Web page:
Anonymous takes down UK government websites in Assange attack

He's not the messiah; he's a very naughty boy


Anonymous is claiming to have begun shutting down UK government websites in protest of the treatment of Julian Assange.

At around 8pm UT, the UK Justice Department website went down under a distributed denial of service attack. About 40 minutes later the Department of Work and Pensions website was also taken offline. Both operations were carried out under the name #OpFreeAssange, Anonymous Twitter feeds report.

According to the latest attack data, the next target is the website for the Prime Minister's Number 10, and automated attack tools are being distributed that try to DDoS that site too.

curiosity landing site

Number 10 looks to be next on the list (click to enlarge)

All this activity is unlikely to change the government's attitude to Julian Assange, however. The police cordon around the Ecuadorian embassy is still in place and everyone going in and out is being checked. Downing a few websites is hardly an attack on infrastructure.

Yesterday Assange addressed supporters from the embassy, looking not a little like Graham Chapman in Life of Brian. Assange called on the US to end its "witch-hunt" of WikiLeaks and to free Bradley Manning, the source of the US diplomatic cables. Manning has spent over 800 days in solitary confinement since being arrested. ®


Other stories you might like

  • Uncle Sam to clip wings of Pegasus-like spyware – sorry, 'intrusion software' – with proposed export controls

    Surveillance tech faces trade limits as America syncs policy with treaty obligations

    More than six years after proposing export restrictions on "intrusion software," the US Commerce Department's Bureau of Industry and Security (BIS) has formulated a rule that it believes balances the latitude required to investigate cyber threats with the need to limit dangerous code.

    The BIS on Wednesday announced an interim final rule that defines when an export license will be required to distribute what is basically commercial spyware, in order to align US policy with the 1996 Wassenaar Arrangement, an international arms control regime.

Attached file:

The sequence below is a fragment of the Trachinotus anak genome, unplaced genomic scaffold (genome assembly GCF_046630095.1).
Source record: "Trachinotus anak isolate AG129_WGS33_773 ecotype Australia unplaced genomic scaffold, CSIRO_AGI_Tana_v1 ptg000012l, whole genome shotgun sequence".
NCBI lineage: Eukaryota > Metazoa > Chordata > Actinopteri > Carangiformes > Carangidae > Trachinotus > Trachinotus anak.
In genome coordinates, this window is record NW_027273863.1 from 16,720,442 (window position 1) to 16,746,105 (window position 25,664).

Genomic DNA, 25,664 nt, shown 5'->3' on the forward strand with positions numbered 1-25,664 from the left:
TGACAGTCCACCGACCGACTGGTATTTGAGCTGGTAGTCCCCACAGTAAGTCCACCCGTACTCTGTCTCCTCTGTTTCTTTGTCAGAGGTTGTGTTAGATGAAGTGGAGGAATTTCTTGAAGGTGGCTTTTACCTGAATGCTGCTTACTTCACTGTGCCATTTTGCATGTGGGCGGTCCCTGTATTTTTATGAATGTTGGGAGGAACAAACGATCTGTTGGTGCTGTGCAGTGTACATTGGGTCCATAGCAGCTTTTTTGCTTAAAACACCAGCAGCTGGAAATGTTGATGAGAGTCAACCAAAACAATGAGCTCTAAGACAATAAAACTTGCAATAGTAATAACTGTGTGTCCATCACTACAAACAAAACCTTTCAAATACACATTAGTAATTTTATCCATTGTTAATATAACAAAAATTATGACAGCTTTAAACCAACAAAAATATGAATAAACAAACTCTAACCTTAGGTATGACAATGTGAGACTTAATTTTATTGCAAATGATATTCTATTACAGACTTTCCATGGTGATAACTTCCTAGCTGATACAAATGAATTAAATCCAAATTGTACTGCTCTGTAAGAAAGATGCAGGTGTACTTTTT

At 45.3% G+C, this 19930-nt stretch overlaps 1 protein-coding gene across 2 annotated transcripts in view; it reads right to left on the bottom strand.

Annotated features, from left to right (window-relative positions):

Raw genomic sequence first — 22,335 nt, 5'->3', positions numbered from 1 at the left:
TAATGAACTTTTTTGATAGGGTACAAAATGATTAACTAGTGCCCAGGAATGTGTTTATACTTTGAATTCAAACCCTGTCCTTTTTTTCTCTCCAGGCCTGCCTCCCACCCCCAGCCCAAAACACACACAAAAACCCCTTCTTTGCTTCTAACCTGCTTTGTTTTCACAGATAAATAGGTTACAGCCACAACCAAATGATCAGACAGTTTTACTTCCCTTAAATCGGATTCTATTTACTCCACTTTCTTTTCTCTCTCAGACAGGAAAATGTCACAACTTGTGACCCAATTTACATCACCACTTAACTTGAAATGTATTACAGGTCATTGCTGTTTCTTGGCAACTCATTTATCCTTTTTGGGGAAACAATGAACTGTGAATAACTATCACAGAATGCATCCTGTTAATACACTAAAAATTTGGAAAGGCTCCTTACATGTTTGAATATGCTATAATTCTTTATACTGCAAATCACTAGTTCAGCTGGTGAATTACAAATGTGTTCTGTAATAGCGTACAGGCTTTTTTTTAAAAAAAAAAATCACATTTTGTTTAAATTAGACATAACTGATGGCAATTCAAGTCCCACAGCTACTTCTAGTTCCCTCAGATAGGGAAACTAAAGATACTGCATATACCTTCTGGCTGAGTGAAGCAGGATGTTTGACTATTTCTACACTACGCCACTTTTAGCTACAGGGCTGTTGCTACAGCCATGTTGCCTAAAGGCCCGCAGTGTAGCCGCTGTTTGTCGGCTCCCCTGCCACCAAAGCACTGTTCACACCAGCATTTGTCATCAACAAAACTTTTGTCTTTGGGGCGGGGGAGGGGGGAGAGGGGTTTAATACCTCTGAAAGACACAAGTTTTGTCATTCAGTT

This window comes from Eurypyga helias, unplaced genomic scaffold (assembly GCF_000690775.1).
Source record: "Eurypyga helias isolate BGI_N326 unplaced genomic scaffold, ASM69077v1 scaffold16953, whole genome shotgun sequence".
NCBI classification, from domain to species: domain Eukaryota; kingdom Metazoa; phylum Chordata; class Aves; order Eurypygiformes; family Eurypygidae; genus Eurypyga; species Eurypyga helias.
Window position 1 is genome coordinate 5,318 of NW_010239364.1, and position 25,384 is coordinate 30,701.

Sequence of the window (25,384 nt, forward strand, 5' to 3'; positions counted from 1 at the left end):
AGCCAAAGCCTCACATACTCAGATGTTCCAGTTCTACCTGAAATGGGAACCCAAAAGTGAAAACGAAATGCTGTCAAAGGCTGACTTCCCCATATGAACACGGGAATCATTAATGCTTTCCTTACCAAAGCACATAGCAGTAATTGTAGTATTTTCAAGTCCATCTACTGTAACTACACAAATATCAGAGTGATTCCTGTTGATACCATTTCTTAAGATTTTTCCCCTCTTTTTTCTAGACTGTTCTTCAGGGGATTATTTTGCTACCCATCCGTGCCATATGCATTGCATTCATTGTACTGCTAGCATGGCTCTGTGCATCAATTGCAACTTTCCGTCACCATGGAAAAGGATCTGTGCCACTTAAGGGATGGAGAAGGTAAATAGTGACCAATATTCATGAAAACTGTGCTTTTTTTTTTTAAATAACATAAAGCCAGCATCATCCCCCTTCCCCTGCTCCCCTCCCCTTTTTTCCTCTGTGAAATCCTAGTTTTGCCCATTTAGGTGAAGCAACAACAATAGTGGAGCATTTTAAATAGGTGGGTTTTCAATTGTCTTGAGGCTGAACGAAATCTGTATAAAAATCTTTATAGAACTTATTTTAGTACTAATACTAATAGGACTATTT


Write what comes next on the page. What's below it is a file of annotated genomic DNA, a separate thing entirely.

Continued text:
The rule [PDF] – which spans 65 pages – aims to prevent the distribution of surveillance tools, like NSO Group's Pegasus, to countries subject to arms controls, like China and Russia, while allowing legitimate security research and transactions to continue. Made available for public comment over the next 45 days, the rule is scheduled to be finalized in 90 days.

    Continue reading
  • Global IT spending to hit $4.5 trillion in 2022, says Gartner

    The future's bright, and expensive

    Corporate technology soothsayer Gartner is forecasting worldwide IT spending will hit $4.5tr in 2022, up 5.5 per cent from 2021.

    The strongest growth is set to come from enterprise software, which the analyst firm expects to increase by 11.5 per cent in 2022 to reach a global spending level of £670bn. Growth has fallen slightly, though. In 2021 it was 13.6 per cent for this market segment. The increase was driven by infrastructure software spending, which outpaced application software spending.

    The largest chunk of IT spending is set to remain communication services, which will reach £1.48tr next year, after modest growth of 2.1 per cent. The next largest category is IT services, which is set to grow by 8.9 per cent to reach $1.29tr over the next year, according to the analysts.

    Continue reading
  • Memory maker Micron moots $150bn mega manufacturing moneybag

    AI and 5G to fuel demand for new plants and R&D

    Chip giant Micron has announced a $150bn global investment plan designed to support manufacturing and research over the next decade.

    The memory maker said it would include expansion of its fabrication facilities to help meet demand.

    As well as chip shortages due to COVID-19 disruption, the $21bn-revenue company said it wanted to take advantage of the fact memory and storage accounts for around 30 per cent of the global semiconductor industry today.

    Continue reading

Biting the hand that feeds IT © 1998–2021